The Investment In Friends
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The Investment Of Friends

While my primary focus is on school and my career, I realize time for friendships is just as important.

The Investment Of Friends
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You often hear the word "investment" applied to business or something you are putting money into (school, a car). Society and culture guide us into what we invest our time in. For us as college students, we are encouraged to invest most of our time and money into education and beginning a career. Nothing wrong with that since it will help us get a job and earn a good salary. Yet I learned a valuable lesson last semester that one of the most important investments, yet most forgotten, is friendships.

It may sound obvious. You may be thinking "I have plenty of friends." The term "friend" is applied to many people we know, yet we are not close to everyone. Be honest, do you have wholesome relationships with every person that you have labeled as a "friend?" Some hints are that you do not see them face to face often or there are no honest conversations about your lives. Naturally, there should be a handful of friendships that are in-depth and meaningful. I read a suggestion that says one should have up to three close friends. This is more of a reference point, but I believe it is a good one. We do not have time for in-depth friendships with a dozen people. There are two extremes one can go to when it comes to friendships: calling too many people your friend and having no friends at all. In general, the "no friend" situation is becoming more common. Believe it or not, there is a loneliness epidemic. People are not taking the time to invest in their true friendships, even though it is one of the most important investments. Social media, education, and careers add to this difficulty.

Here is how I learned this lesson last semester. I have a 40-minute commute to Shippensburg, depending on traffic. Last semester I was taking five classes and tutoring ten hours a week, from Monday to Thursday. For one of my classes, I had one of the worst professors that made the material more difficult than it had to be. As a result, I poured hours of my time into the class. There was a big group project I had to work on throughout the semester, so I had to come to school on Fridays to work with my group. Despite the hard work I put into the class, my grades on the first two exams were rough.

I was not used to this since I was a consistent A student. Being a perfectionist, this really bothered me. I kept wondering whether I should put more time into the class. After the semester was done, I realized that putting more time into the class would not have made a difference. More importantly, I realized that if I had done that, I would have had no social life and no time to make friends. Because I took time for socializing, I was able to meet up with one guy throughout the semester. We had deep conversations about our lives and our steps towards being better men. I also got to become friends with a tutor. We too had in-depth conversations about life and happiness. These benefits are just as important as good grades or being fully prepared for a career.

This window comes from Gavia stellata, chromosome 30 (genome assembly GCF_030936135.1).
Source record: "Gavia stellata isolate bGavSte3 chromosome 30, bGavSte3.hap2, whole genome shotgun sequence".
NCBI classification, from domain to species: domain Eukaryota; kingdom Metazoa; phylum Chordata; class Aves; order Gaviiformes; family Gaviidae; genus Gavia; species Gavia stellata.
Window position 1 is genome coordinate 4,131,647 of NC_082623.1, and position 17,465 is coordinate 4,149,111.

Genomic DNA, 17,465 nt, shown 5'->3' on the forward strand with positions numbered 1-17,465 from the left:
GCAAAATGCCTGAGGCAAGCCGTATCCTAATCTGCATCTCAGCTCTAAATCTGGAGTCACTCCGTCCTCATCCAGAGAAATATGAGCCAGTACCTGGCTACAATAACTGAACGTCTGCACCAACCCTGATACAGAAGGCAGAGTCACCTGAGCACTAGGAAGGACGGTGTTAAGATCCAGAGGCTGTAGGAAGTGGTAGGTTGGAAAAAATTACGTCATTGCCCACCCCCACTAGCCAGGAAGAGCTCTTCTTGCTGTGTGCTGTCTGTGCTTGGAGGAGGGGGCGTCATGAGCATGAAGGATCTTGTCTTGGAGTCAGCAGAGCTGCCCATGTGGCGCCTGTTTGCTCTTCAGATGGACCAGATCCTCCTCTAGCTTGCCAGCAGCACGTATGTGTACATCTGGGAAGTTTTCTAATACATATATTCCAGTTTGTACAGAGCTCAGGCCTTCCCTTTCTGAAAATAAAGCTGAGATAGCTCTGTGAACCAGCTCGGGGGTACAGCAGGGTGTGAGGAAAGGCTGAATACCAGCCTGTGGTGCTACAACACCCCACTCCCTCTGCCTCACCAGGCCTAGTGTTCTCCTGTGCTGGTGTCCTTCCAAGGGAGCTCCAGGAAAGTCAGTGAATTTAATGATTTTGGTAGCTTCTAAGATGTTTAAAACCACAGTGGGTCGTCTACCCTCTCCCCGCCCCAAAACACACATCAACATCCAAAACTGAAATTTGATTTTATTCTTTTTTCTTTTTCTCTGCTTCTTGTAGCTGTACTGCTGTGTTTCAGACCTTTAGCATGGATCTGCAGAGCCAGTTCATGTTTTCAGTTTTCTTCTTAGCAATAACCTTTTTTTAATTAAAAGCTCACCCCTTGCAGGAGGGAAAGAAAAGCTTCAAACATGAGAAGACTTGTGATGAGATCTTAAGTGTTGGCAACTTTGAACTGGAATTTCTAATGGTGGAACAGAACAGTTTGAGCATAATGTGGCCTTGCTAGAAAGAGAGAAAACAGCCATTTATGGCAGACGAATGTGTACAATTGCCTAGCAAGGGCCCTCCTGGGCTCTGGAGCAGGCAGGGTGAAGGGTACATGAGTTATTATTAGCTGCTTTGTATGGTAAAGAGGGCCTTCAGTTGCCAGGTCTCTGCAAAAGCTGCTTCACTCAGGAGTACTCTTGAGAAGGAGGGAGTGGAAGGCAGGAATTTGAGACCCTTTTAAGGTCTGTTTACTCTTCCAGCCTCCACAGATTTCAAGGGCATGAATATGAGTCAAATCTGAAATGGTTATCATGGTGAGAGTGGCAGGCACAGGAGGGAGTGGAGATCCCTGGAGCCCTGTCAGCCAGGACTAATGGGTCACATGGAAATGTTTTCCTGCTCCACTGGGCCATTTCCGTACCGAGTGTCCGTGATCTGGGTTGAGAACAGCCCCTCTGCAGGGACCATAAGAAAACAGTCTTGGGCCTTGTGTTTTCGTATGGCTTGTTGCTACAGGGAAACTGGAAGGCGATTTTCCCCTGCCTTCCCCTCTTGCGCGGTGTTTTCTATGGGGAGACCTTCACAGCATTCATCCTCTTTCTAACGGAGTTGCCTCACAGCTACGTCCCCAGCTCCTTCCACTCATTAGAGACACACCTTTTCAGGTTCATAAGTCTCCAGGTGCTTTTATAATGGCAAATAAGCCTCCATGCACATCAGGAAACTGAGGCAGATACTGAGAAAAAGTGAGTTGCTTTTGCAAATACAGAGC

The lesson further hit home when I was hanging out with my childhood best friend during the winter break. I shared my experience from the previous semester with him. Not only was he glad to hear my experience, but he shared a quick story about a time he had lunch with one of his friends back at his college. They lost track of time and his friend's class was about to begin. When my friend told him the time and urged him to get there, he responded that it was no problem and that "this is what is important." He was referring to their friendship. I do not advocate skipping class, but that guy understands the importance of investing in friends.

With the busy lifestyle of education and work, it is easy to cut out time for friendships. I have done this in much of my life and I regret it. Sometimes I still struggle with balancing a schedule to make time for friends. But it is never too late to pursue a friendship or start a new one. It makes life more enjoyable and your satisfaction greater. Perhaps you may be investing too much time into your school or organization. Obviously, that is for you to evaluate and consider. For me, my primary goal this semester is to take time to meet with some friends and strengthen the relationships. Not only does it benefit me, but it also gives me a chance to benefit someone else.

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This article has not been reviewed by Odyssey HQ and solely reflects the ideas and opinions of the creator.

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